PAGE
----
Additional reporting by Hayley Helms.
Outdoor Retailer packed thousands of people into the city of Denver earlier this week to see the latest gear in this ever-growing lifestyle we call “outdoor.” Wellness is a huge buzzword that we heard from almost every company we visited, and more than ever, responsibly-made products are taking the spotlight.
Here’s a look at some of our favorite outdoor fitness gear spotted at the show. Plus, a look at a few of the companies focused on athlete nutrition.
adidas Outdoor has partnered with Parley for The Oceans to create trainers that are constructed from plastic waste found in the ocean. Together, they recycle plastic into a woven fabric for the shoes’ upper material and voila, you have this gem – the newest addition to adidas’ women’s footwear for 2019, retailing for $140. On the footwear design side, knitted uppers and sock-lining styles seem to be trending with many trail running footwear companies, so expect to see much more of that next season.
The Terrex Agravic Wind Weave jacket features technical fabrics in different densities throughout the jacket to provide wind protection where it’s needed and breathability in key areas for trail runs or hikes. It also boasts a DWR coating to keep you dry and protected from the elements, and is super lightweight, making it a no-brainer for packing and taking along on any outdoor trek.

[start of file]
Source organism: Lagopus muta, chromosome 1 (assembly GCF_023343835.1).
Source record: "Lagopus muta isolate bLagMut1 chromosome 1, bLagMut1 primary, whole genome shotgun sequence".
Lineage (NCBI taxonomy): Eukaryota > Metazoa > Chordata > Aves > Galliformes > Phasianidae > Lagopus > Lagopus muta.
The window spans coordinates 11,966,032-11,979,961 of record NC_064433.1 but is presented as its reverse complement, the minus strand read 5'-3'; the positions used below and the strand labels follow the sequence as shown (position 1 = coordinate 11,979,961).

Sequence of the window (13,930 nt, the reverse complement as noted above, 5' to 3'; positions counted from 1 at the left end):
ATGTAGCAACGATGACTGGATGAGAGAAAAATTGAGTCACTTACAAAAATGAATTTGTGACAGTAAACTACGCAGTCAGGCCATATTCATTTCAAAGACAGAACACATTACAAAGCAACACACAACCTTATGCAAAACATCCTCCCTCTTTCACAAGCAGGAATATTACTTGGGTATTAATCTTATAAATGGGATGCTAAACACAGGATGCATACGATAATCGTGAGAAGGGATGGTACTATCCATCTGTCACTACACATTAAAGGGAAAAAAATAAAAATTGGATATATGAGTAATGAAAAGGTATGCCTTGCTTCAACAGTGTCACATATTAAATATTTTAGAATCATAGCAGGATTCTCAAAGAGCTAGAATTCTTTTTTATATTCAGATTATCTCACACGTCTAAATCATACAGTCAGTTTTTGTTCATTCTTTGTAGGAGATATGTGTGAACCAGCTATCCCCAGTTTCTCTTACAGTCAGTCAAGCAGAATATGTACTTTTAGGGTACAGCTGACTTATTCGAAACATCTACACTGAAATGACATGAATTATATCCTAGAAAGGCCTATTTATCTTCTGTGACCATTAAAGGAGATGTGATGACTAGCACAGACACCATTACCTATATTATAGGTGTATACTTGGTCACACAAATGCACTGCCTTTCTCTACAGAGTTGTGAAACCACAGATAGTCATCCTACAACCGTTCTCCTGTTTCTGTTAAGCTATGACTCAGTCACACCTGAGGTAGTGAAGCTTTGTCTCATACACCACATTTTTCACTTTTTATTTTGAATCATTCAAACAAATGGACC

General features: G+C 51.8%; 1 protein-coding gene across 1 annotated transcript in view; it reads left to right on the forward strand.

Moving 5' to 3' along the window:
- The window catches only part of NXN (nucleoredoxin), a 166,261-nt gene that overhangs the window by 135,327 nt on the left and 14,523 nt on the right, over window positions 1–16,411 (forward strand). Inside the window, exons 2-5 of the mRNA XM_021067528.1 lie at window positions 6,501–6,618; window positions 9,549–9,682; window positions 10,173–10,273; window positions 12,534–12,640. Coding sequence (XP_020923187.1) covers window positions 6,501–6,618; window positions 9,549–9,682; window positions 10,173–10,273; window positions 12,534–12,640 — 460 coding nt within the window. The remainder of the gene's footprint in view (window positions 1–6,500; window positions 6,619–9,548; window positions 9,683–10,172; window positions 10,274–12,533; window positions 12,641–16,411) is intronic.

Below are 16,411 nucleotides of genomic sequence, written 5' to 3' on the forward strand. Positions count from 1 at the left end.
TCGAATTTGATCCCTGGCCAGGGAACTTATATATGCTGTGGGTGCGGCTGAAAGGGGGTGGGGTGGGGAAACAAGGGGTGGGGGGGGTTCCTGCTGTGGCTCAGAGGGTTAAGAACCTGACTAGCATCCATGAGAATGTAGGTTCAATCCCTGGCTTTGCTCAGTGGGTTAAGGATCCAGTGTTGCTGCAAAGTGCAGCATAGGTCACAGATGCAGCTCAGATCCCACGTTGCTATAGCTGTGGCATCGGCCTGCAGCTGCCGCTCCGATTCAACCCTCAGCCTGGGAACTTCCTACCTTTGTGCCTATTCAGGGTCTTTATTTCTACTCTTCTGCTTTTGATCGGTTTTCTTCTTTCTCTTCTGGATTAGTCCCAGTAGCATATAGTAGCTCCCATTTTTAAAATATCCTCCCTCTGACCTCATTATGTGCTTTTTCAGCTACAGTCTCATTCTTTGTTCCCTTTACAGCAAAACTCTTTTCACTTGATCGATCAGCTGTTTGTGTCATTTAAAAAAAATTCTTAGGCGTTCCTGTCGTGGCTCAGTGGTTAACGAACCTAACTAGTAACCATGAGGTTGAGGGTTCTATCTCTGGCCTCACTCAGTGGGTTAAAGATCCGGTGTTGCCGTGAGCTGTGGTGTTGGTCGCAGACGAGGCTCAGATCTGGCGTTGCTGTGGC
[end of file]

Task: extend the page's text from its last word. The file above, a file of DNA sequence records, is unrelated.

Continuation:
OluKai is making its first big foray into the athletic cross training category, with the introduction of its Miki Trainer, featuring an engineered mesh upper that’s been reinforced in key places to protect the foot from elements when hiking or just cruising around town.
The drop-in heel, which folds down so you can slide this shoe on, is perfect for casual wear. This shoe was designed to crossover from the trail to the street and will hit retail for $130 next year.
The Olukai Men’s Alapa’ai crosstrainer also caught our eye, with its knitted upper, drop-in heel and lightweight profile.
Roxy’s POP Surf collection was designed to create balance between surf and performance. For next season, the company is introducing new swim and active gear crafted from Econyl, a 100-percent regenerated polyamide fiber made of post-consumer material. Each piece is resistant to chlorine, sunscreen and offer UV 50 sun protection.
POP Surf leggings ($75) and bra ($50) are designed to take you from the sand to the sea without an outfit change – a great idea for taking a beach run followed by a dip in the ocean. Following the same design aesthetic, the POP Surf full-sleeve onesie was also a standout.
For next season, Patagonia is building on its technical base layers for men and women, using a material called Capilene which is designed to cool down your body in hot weather, or preserve warmth in cold temps. The minimal T-shirts also include Tencel (a lightweight fabric derived from trees) for moisture wicking.
The Cool Lightweight tee is the newest addition and features mesh back and side panels to keep you cool while running, hiking, doing yoga, or anything else you want to jam-pack into your busy day.